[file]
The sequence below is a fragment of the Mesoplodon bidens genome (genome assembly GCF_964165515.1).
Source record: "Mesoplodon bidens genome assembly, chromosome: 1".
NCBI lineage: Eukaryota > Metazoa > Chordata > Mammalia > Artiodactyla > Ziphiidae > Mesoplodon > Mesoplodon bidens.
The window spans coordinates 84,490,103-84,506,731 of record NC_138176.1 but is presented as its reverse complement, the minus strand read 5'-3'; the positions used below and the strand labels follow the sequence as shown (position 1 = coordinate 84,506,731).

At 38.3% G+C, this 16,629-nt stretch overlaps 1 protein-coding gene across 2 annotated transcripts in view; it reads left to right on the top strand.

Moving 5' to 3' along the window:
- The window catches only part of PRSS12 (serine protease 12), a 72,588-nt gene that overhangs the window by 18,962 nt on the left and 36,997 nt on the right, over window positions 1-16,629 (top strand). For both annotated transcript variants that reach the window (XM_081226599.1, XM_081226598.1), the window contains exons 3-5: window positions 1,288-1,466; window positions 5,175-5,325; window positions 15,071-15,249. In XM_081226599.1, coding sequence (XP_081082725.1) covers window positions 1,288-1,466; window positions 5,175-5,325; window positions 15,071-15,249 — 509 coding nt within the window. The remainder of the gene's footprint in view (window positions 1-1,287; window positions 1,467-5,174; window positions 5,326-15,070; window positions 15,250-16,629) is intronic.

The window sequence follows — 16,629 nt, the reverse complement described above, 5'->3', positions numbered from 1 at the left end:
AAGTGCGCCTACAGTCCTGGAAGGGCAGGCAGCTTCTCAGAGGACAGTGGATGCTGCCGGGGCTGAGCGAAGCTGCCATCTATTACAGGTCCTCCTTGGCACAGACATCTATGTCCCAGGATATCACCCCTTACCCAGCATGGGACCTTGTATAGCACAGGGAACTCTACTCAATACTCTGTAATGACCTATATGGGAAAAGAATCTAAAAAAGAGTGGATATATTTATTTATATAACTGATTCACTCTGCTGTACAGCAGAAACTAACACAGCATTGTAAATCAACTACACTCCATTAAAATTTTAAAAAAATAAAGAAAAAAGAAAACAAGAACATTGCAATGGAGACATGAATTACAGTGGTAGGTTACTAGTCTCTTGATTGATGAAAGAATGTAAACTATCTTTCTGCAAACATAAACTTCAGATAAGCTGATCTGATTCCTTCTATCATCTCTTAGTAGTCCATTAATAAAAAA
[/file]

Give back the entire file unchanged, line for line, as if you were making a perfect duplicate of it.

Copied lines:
The sequence below is a fragment of the Mesoplodon bidens genome (genome assembly GCF_964165515.1).
Source record: "Mesoplodon bidens genome assembly, chromosome: 1".
NCBI lineage: Eukaryota > Metazoa > Chordata > Mammalia > Artiodactyla > Ziphiidae > Mesoplodon > Mesoplodon bidens.
The window spans coordinates 84,490,103-84,506,731 of record NC_138176.1 but is presented as its reverse complement, the minus strand read 5'-3'; the positions used below and the strand labels follow the sequence as shown (position 1 = coordinate 84,506,731).

At 38.3% G+C, this 16,629-nt stretch overlaps 1 protein-coding gene across 2 annotated transcripts in view; it reads left to right on the top strand.

Moving 5' to 3' along the window:
- The window catches only part of PRSS12 (serine protease 12), a 72,588-nt gene that overhangs the window by 18,962 nt on the left and 36,997 nt on the right, over window positions 1-16,629 (top strand). For both annotated transcript variants that reach the window (XM_081226599.1, XM_081226598.1), the window contains exons 3-5: window positions 1,288-1,466; window positions 5,175-5,325; window positions 15,071-15,249. In XM_081226599.1, coding sequence (XP_081082725.1) covers window positions 1,288-1,466; window positions 5,175-5,325; window positions 15,071-15,249 — 509 coding nt within the window. The remainder of the gene's footprint in view (window positions 1-1,287; window positions 1,467-5,174; window positions 5,326-15,070; window positions 15,250-16,629) is intronic.

The window sequence follows — 16,629 nt, the reverse complement described above, 5'->3', positions numbered from 1 at the left end:
AAGTGCGCCTACAGTCCTGGAAGGGCAGGCAGCTTCTCAGAGGACAGTGGATGCTGCCGGGGCTGAGCGAAGCTGCCATCTATTACAGGTCCTCCTTGGCACAGACATCTATGTCCCAGGATATCACCCCTTACCCAGCATGGGACCTTGTATAGCACAGGGAACTCTACTCAATACTCTGTAATGACCTATATGGGAAAAGAATCTAAAAAAGAGTGGATATATTTATTTATATAACTGATTCACTCTGCTGTACAGCAGAAACTAACACAGCATTGTAAATCAACTACACTCCATTAAAATTTTAAAAAAATAAAGAAAAAAGAAAACAAGAACATTGCAATGGAGACATGAATTACAGTGGTAGGTTACTAGTCTCTTGATTGATGAAAGAATGTAAACTATCTTTCTGCAAACATAAACTTCAGATAAGCTGATCTGATTCCTTCTATCATCTCTTAGTAGTCCATTAATAAAAAA